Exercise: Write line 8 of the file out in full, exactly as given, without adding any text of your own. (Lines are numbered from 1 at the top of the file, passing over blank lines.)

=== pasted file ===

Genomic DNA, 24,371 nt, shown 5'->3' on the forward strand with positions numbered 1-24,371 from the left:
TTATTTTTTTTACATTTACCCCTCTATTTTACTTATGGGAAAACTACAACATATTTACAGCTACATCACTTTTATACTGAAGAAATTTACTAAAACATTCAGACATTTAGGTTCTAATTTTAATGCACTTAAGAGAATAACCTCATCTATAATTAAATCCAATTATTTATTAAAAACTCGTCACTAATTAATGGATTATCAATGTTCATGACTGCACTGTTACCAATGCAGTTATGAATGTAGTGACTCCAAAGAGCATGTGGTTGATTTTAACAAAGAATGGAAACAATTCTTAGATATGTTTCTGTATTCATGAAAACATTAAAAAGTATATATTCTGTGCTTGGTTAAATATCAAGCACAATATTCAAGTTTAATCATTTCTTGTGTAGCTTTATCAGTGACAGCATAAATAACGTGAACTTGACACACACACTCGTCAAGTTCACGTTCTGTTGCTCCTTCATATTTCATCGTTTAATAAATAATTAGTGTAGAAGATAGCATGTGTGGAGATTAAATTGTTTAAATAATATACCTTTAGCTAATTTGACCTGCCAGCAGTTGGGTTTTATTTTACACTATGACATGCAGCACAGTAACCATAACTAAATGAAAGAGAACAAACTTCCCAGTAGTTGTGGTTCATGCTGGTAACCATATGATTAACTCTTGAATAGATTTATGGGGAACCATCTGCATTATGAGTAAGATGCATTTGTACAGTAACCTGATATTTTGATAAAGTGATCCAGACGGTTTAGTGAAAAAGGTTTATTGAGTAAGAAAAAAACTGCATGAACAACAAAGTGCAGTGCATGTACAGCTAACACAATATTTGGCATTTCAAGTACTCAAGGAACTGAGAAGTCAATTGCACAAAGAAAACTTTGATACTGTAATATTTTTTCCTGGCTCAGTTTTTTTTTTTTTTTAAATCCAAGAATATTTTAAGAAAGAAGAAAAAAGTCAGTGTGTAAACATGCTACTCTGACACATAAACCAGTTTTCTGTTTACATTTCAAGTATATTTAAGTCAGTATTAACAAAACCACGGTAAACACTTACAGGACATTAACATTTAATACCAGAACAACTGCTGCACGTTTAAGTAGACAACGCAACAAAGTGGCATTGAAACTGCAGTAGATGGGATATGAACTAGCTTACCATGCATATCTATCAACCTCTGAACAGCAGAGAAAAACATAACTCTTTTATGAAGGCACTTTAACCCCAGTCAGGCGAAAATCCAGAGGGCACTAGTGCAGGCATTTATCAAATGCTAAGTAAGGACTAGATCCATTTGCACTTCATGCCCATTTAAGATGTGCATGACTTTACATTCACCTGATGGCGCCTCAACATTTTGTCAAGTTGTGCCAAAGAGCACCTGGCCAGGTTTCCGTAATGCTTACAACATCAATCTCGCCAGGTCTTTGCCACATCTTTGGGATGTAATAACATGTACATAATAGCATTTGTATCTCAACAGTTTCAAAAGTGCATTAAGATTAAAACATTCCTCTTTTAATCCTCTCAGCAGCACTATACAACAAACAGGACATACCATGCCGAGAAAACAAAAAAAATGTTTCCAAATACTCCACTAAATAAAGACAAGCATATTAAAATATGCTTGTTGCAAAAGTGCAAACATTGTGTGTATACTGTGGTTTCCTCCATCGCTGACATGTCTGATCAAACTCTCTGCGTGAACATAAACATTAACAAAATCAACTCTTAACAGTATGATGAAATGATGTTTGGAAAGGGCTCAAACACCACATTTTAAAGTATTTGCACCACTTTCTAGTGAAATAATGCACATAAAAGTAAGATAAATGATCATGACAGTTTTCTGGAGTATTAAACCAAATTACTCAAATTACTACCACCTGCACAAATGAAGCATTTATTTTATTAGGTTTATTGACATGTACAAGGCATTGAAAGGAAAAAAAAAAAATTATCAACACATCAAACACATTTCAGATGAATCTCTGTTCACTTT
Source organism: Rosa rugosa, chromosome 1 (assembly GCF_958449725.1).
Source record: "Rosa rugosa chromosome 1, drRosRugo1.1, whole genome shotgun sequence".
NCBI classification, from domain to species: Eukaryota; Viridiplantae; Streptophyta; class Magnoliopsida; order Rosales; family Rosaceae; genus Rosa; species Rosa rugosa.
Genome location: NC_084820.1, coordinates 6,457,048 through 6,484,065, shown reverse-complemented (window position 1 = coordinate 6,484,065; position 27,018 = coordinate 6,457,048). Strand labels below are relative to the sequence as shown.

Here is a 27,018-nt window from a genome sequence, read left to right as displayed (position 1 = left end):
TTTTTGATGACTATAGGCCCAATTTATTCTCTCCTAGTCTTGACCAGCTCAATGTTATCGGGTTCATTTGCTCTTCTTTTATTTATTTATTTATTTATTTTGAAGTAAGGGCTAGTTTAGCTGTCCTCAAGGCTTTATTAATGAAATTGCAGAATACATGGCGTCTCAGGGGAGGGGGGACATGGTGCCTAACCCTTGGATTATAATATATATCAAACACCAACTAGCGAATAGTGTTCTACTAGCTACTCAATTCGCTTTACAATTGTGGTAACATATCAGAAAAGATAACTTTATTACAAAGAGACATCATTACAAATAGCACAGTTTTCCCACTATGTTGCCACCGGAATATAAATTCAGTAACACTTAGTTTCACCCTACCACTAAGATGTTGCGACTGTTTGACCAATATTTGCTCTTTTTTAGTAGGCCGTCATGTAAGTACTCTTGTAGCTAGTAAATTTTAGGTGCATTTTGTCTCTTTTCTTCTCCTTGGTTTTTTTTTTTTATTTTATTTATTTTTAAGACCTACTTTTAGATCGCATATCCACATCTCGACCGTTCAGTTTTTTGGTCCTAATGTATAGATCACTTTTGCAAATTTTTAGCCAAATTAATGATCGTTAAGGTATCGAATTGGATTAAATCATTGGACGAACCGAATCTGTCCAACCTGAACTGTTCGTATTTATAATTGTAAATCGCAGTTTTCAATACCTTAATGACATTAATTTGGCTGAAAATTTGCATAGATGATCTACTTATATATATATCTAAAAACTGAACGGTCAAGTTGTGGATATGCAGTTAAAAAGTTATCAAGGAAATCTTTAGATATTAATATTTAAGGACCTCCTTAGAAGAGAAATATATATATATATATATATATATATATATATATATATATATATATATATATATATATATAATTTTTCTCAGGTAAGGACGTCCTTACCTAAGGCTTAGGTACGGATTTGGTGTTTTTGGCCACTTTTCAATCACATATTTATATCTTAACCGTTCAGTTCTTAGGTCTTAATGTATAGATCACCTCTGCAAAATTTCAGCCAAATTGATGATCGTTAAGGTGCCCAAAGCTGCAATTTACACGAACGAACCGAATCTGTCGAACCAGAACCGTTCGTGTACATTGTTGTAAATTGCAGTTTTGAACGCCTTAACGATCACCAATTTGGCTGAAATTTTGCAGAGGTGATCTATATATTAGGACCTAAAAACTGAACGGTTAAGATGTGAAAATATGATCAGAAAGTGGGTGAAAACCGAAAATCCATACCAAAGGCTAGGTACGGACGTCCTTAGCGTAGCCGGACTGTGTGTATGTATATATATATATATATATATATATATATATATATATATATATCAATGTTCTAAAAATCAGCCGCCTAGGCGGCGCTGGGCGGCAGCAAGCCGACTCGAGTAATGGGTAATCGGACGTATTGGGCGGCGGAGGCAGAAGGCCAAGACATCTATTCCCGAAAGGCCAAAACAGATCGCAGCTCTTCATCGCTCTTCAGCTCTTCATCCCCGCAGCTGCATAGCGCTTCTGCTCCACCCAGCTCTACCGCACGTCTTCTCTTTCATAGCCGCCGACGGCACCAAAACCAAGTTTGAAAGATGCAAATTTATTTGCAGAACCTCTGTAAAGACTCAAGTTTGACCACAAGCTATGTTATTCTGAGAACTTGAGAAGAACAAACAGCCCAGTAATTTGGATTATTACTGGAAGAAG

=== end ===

TTTTTGATGACTATAGGCCCAATTTATTCTCTCCTAGTCTTGACCAGCTCAATGTTATCGGGTTCATTTGCTCTTCTTTTATTTATTTATTTATTTATTTTGAAGTAAGGGCTAGTTTAGCTGTCCTCAAGGCTTTATTAATGAAATTGCAGAATACATGGCGTCTCAGGGGAGGGGGGACATGGTGCCTAACCCTTGGATTATAATATATATCAAACACCAACTAGCGAATAGTGTTCTACTAGCTACTCAATTCGCTTTACAATTGTGGTAACATATCAGAAAAGATAACTTTATTACAAAGAGACATCATTACAAATAGCACAGTTTTCCCACTATGTTGCCACCGGAATATAAATTCAGTAACACTTAGTTTCACCCTACCACTAAGATGTTGCGACTGTTTGACCAATATTTGCTCTTTTTTAGTAGGCCGTCATGTAAGTACTCTTGTAGCTAGTAAATTTTAGGTGCATTTTGTCTCTTTTCTTCTCCTTGGTTTTTTTTTTTTATTTTATTTATTTTTAAGACCTACTTTTAGATCGCATATCCACATCTCGACCGTTCAGTTTTTTGGTCCTAATGTATAGATCACTTTTGCAAATTTTTAGCCAAATTAATGATCGTTAAGGTATCGAATTGGATTAAATCATTGGACGAACCGAATCTGTCCAACCTGAACTGTTCGTATTTATAATTGTAAATCGCAGTTTTCAATACCTTAATGACATTAATTTGGCTGAAAATTTGCATAGATGATCTACTTATATATATATCTAAAAACTGAACGGTCAAGTTGTGGATATGCAGTTAAAAAGTTATCAAGGAAATCTTTAGATATTAATATTTAAGGACCTCCTTAGAAGAGAAATATATATATATATATATATATATATATATATATATATATATATATATATATATATATATAATTTTTCTCAGGTAAGGACGTCCTTACCTAAGGCTTAGGTACGGATTTGGTGTTTTTGGCCACTTTTCAATCACATATTTATATCTTAACCGTTCAGTTCTTAGGTCTTAATGTATAGATCACCTCTGCAAAATTTCAGCCAAATTGATGATCGTTAAGGTGCCCAAAGCTGCAATTTACACGAACGAACCGAATCTGTCGAACCAGAACCGTTCGTGTACATTGTTGTAAATTGCAGTTTTGAACGCCTTAACGATCACCAATTTGGCTGAAATTTTGCAGAGGTGATCTATATATTAGGACCTAAAAACTGAACGGTTAAGATGTGAAAATATGATCAGAAAGTGGGTGAAAACCGAAAATCCATACCAAAGGCTAGGTACGGACGTCCTTAGCGTAGCCGGACTGTGTGTATGTATATATATATATATATATATATATATATATATATATATATATCAATGTTCTAAAAATCAGCCGCCTAGGCGGCGCTGGGCGGCAGCAAGCCGACTCGAGTAATGGGTAATCGGACGTATTGGGCGGCGGAGGCAGAAGGCCAAGACATCTATTCCCGAAAGGCCAAAACAGATCGCAGCTCTTCATCGCTCTTCAGCTCTTCATCCCCGCAGCTGCATAGCGCTTCTGCTCCACCCAGCTCTACCGCACGTCTTCTCTTTCATAGCCGCCGACGGCACCAAAACCAAGTTTGAAAGATGCAAATTTATTTGCAGAACCTCTGTAAAGACTCAAGTTTGACCACAAGCTATGTTATTCTGAGAACTTGAGAAGAACAAACAGCCCAGTAATTTGGATTATTACTGGAAGAAG